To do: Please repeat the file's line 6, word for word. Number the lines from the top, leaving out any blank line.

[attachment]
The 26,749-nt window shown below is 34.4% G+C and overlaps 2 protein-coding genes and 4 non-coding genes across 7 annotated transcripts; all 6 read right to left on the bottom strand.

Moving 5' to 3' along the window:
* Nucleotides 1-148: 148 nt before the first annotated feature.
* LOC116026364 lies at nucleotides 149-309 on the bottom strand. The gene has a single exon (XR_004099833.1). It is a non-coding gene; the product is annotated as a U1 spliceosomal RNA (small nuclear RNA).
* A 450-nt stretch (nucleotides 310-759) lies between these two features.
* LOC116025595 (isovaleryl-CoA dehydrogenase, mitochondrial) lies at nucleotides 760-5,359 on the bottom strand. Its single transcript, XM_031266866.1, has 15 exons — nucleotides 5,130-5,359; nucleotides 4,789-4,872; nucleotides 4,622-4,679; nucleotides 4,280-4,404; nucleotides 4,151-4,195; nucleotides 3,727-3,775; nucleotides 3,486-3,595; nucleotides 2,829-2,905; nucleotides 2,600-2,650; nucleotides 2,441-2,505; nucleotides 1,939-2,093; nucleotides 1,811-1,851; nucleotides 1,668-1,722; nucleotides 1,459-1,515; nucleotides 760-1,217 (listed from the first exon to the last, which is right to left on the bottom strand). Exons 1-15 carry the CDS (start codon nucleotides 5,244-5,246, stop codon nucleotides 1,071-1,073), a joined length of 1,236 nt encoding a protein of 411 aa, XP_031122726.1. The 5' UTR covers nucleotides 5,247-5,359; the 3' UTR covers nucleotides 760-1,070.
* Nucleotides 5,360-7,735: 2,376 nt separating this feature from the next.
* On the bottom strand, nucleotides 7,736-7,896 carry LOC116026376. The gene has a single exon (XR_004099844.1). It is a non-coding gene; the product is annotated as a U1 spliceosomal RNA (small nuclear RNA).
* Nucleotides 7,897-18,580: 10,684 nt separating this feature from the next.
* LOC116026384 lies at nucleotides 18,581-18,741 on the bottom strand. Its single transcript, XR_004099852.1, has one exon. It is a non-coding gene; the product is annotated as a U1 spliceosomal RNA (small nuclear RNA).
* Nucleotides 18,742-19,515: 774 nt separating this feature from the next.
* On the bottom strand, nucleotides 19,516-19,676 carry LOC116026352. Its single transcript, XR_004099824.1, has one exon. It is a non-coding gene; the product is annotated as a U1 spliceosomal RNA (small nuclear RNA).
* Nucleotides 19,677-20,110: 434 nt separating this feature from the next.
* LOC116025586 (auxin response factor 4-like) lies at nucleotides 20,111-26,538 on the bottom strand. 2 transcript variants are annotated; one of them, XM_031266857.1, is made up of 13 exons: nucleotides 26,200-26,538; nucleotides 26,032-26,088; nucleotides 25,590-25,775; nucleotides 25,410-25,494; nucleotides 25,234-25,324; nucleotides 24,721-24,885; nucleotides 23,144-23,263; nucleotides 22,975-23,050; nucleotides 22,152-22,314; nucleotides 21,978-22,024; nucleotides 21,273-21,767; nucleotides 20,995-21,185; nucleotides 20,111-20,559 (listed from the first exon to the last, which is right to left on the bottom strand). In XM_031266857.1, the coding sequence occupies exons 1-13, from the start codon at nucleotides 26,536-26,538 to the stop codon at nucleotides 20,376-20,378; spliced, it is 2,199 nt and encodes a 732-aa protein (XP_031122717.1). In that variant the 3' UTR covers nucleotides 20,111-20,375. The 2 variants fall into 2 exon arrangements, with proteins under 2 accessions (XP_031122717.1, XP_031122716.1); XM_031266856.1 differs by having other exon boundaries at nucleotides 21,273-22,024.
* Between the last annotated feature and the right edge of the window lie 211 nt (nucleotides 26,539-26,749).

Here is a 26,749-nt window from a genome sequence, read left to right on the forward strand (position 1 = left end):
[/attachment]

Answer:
* LOC116025595 (isovaleryl-CoA dehydrogenase, mitochondrial) lies at nucleotides 760-5,359 on the bottom strand. Its single transcript, XM_031266866.1, has 15 exons — nucleotides 5,130-5,359; nucleotides 4,789-4,872; nucleotides 4,622-4,679; nucleotides 4,280-4,404; nucleotides 4,151-4,195; nucleotides 3,727-3,775; nucleotides 3,486-3,595; nucleotides 2,829-2,905; nucleotides 2,600-2,650; nucleotides 2,441-2,505; nucleotides 1,939-2,093; nucleotides 1,811-1,851; nucleotides 1,668-1,722; nucleotides 1,459-1,515; nucleotides 760-1,217 (listed from the first exon to the last, which is right to left on the bottom strand). Exons 1-15 carry the CDS (start codon nucleotides 5,244-5,246, stop codon nucleotides 1,071-1,073), a joined length of 1,236 nt encoding a protein of 411 aa, XP_031122726.1. The 5' UTR covers nucleotides 5,247-5,359; the 3' UTR covers nucleotides 760-1,070.